However, times have changed, and today children can be raised in single-parent families, by grandparents, foster parents, stepparents, or other parenting figures—all this is due to the procedure of adoption, which has become common worldwide.
However, the occurrence of adoption has a number of features that distinguish it from a simple residence of a child in a family.
Adoption is a way to provide parenting care to children whose biological mothers and fathers have no opportunities or wish to take care of them.
It is a procedure that establishes a lifelong legally-recognized relationship between an adoptive parent and a child.
The pursuit of international adoption has increased with fervor, but is also matched up with greater regulation and requirements that need to be met.
I think that discussing how some parts of the world still hold adoption in a light that is not concurrent with the wider embrace of it might be another area to address.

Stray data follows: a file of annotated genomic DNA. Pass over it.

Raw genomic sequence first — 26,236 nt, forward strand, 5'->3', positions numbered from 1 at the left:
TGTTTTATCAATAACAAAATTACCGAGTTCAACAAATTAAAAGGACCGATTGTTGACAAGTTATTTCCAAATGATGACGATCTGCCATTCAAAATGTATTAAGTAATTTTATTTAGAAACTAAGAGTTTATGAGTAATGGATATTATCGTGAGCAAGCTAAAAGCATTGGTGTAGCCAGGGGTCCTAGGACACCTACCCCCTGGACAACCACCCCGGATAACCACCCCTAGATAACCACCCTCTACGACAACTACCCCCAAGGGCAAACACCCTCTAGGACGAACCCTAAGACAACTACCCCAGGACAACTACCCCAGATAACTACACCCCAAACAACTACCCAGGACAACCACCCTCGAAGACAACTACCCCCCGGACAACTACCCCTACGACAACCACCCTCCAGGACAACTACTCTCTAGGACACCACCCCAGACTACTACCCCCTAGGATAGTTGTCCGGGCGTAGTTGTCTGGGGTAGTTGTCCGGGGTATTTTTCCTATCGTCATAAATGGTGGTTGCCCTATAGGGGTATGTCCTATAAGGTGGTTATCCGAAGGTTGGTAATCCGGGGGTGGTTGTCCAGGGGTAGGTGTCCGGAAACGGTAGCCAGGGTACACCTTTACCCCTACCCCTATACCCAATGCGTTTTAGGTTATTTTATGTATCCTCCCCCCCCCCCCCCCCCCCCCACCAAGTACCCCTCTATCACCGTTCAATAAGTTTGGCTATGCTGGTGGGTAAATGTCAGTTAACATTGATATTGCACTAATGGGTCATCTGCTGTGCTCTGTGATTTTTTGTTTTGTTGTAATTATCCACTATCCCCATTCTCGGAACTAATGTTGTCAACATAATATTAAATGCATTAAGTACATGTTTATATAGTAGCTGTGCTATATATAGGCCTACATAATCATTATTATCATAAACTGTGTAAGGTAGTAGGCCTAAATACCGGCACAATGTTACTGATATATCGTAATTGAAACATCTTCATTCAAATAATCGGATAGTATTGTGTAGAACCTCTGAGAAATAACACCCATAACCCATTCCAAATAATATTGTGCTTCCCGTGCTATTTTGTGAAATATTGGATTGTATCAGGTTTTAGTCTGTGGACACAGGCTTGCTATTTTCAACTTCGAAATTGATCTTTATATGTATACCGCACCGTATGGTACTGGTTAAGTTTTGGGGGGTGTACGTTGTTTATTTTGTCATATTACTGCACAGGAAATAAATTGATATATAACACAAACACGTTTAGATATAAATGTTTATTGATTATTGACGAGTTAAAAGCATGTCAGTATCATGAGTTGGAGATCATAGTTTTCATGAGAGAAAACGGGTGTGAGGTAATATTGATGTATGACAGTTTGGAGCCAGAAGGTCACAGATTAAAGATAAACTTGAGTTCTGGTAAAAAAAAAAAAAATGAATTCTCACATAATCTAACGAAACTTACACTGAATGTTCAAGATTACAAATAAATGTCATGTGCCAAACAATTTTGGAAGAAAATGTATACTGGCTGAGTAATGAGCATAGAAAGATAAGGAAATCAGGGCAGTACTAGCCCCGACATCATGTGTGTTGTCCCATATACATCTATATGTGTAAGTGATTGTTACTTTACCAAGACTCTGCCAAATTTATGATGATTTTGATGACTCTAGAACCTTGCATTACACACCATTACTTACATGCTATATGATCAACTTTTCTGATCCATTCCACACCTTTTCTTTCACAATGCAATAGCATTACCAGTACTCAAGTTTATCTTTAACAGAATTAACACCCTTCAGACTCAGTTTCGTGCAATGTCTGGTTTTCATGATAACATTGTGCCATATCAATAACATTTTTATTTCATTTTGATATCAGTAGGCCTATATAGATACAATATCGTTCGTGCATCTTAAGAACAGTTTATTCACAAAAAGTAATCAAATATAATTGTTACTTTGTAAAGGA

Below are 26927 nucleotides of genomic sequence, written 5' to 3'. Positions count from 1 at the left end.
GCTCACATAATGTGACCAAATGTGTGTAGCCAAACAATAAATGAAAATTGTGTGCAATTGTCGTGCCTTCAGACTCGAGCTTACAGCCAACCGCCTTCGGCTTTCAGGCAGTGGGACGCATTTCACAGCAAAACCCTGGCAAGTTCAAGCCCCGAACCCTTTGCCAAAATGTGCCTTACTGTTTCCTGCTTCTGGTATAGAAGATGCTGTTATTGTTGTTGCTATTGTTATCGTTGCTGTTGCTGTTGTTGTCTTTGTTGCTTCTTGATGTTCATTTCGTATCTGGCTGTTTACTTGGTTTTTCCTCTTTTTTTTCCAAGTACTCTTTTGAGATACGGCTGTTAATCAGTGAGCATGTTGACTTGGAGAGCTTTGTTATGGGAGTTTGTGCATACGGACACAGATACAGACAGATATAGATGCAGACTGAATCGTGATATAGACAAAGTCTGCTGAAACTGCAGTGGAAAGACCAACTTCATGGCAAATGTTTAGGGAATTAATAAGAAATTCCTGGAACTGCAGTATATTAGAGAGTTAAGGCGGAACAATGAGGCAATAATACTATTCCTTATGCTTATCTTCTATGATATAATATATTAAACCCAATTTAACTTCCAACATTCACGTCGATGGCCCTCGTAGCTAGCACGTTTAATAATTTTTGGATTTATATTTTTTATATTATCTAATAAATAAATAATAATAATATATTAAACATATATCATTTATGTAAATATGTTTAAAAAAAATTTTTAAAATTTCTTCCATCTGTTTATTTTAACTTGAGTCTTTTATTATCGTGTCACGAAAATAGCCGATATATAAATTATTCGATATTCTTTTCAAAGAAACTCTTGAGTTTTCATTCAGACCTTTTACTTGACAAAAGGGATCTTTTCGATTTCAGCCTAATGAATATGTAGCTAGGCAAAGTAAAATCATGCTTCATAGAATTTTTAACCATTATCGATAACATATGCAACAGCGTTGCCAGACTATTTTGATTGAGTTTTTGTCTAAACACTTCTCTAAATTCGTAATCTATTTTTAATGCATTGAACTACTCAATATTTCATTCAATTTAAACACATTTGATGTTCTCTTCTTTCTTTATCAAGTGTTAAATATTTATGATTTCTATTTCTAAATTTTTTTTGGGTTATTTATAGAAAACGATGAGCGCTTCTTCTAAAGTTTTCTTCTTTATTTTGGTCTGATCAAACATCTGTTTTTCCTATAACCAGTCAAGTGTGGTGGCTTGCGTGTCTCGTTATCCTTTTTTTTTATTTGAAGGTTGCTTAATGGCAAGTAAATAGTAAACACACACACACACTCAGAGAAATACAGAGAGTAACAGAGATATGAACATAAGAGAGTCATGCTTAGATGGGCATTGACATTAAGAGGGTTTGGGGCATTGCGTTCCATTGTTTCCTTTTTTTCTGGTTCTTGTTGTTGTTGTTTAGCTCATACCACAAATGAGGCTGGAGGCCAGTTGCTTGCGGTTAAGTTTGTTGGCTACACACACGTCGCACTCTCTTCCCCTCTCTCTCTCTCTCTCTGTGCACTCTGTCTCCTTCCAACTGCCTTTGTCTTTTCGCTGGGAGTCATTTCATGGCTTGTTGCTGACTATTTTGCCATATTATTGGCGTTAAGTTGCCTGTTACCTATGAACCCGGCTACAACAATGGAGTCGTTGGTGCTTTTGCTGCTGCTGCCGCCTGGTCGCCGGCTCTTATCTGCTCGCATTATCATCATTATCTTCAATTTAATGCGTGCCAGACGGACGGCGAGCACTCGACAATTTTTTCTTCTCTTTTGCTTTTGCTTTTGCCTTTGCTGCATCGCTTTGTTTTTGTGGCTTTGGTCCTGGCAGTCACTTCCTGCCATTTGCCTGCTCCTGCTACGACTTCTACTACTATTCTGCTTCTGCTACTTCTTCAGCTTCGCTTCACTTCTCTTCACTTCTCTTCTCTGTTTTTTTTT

Others do not want to pass a certain genetic problem onto other generations, and some have medical problems that would make the pregnancy more difficult than usual, or even harmful to the mother's health.
These types of adoptive parents are called preferential adopters (Adamec, 18-19).
Sometimes it has to do with infertility and couples decide to adopt children because, "I could not have biological children and I do not believe in some methods of fertility treatments (Carney)," but there are other reasons too.
According to Christine Adamec, some people think that it is better to adopt than to bring another child into the world.